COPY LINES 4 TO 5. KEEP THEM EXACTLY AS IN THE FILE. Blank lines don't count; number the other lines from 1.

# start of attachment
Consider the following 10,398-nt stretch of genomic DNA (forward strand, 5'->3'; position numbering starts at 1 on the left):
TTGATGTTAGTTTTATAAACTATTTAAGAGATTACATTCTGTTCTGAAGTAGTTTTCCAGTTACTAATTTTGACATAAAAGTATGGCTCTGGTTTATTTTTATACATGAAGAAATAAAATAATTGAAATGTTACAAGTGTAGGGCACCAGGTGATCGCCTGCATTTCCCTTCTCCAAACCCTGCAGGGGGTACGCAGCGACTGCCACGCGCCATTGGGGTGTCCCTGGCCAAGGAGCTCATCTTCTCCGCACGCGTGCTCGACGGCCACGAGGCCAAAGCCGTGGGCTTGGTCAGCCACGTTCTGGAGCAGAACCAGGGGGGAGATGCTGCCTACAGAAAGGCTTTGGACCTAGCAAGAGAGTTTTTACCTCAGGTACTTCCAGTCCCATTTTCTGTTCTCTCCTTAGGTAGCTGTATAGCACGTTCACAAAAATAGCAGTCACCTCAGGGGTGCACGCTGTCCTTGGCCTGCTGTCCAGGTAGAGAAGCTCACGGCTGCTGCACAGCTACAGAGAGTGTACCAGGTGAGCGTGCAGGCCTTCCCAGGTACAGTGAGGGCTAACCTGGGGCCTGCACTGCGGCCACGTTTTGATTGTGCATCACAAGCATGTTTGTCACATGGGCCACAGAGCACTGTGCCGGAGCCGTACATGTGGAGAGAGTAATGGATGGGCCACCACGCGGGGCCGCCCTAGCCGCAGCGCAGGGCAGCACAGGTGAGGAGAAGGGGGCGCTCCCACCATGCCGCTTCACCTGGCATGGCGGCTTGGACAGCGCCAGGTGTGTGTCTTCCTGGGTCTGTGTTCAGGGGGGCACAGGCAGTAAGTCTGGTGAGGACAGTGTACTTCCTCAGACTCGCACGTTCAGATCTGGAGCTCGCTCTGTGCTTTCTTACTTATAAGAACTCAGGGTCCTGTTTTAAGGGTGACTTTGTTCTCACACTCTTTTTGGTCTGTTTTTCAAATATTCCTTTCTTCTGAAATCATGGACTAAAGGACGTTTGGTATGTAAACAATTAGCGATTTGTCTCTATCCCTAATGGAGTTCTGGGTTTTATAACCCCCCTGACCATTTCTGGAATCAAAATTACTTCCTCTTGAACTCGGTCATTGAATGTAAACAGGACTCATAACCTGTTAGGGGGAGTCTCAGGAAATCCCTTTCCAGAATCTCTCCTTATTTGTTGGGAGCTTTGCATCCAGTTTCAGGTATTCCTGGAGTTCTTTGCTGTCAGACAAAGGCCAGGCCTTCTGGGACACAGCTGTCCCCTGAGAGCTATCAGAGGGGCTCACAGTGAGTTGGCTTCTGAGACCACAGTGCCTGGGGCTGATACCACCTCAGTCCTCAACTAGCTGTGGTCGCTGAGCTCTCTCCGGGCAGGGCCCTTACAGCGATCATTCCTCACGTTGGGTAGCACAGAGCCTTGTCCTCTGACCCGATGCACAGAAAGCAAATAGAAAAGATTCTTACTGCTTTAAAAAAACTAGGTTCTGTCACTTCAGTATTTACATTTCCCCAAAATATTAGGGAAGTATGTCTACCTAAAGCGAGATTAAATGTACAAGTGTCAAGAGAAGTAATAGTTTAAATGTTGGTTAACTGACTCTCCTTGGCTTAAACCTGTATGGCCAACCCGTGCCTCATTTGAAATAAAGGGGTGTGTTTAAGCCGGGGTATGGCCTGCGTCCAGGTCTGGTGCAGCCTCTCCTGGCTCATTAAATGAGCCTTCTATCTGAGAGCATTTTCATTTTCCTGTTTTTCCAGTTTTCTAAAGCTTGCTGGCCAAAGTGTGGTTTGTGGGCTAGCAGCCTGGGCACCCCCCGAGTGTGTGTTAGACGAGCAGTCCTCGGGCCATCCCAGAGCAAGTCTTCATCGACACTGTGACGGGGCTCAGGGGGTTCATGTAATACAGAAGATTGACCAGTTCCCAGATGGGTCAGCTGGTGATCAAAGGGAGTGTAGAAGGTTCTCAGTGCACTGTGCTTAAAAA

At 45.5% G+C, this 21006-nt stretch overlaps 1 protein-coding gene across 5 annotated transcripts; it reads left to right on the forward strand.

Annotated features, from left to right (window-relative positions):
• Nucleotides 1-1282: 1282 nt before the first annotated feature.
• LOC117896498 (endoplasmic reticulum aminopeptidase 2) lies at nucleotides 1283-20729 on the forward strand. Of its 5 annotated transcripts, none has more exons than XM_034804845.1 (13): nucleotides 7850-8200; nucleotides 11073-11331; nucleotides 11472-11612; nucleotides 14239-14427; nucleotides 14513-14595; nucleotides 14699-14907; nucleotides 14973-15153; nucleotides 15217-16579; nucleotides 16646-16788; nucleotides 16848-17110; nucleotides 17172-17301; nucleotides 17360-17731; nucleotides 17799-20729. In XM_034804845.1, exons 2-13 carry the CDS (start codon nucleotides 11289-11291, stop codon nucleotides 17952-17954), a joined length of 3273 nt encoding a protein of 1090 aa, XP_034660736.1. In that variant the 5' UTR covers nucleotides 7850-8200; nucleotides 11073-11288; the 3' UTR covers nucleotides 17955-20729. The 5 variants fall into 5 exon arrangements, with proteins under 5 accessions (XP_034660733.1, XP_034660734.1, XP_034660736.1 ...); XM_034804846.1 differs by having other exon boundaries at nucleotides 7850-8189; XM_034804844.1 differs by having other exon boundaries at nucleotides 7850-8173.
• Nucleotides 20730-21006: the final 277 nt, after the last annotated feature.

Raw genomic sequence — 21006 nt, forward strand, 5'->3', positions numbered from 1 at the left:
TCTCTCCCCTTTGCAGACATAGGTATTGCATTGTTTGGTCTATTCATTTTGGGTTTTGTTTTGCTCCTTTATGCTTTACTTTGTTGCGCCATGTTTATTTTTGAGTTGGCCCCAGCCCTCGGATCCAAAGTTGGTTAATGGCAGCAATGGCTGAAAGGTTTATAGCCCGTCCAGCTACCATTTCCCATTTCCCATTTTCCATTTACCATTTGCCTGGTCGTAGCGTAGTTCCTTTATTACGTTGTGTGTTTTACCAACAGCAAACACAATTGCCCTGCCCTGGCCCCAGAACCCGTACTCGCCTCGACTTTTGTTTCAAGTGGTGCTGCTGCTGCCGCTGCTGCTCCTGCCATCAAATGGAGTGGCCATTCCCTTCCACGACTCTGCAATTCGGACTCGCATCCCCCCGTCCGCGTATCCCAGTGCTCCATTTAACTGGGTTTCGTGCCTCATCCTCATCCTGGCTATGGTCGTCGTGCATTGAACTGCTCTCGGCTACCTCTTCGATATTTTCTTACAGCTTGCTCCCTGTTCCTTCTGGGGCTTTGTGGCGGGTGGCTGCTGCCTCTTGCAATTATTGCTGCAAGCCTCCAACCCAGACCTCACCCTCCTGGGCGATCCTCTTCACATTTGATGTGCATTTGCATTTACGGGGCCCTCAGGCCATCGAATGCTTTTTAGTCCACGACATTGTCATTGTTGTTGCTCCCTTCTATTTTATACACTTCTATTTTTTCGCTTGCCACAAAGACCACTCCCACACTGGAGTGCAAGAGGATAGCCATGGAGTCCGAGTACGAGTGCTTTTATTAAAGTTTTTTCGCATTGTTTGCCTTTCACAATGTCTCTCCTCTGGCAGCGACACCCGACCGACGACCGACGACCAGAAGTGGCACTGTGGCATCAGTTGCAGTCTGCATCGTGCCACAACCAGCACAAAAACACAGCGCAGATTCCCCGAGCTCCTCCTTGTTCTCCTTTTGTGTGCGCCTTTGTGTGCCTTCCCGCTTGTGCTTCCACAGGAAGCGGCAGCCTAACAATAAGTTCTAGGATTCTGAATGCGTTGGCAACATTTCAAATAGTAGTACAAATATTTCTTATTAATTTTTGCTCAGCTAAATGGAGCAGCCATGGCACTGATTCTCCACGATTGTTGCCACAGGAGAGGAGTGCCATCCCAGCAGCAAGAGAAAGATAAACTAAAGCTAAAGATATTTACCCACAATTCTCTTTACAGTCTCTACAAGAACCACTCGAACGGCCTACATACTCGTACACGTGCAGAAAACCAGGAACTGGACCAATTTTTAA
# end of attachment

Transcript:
Annotated features, from left to right (window-relative positions):
• Nucleotides 1-1282: 1282 nt before the first annotated feature.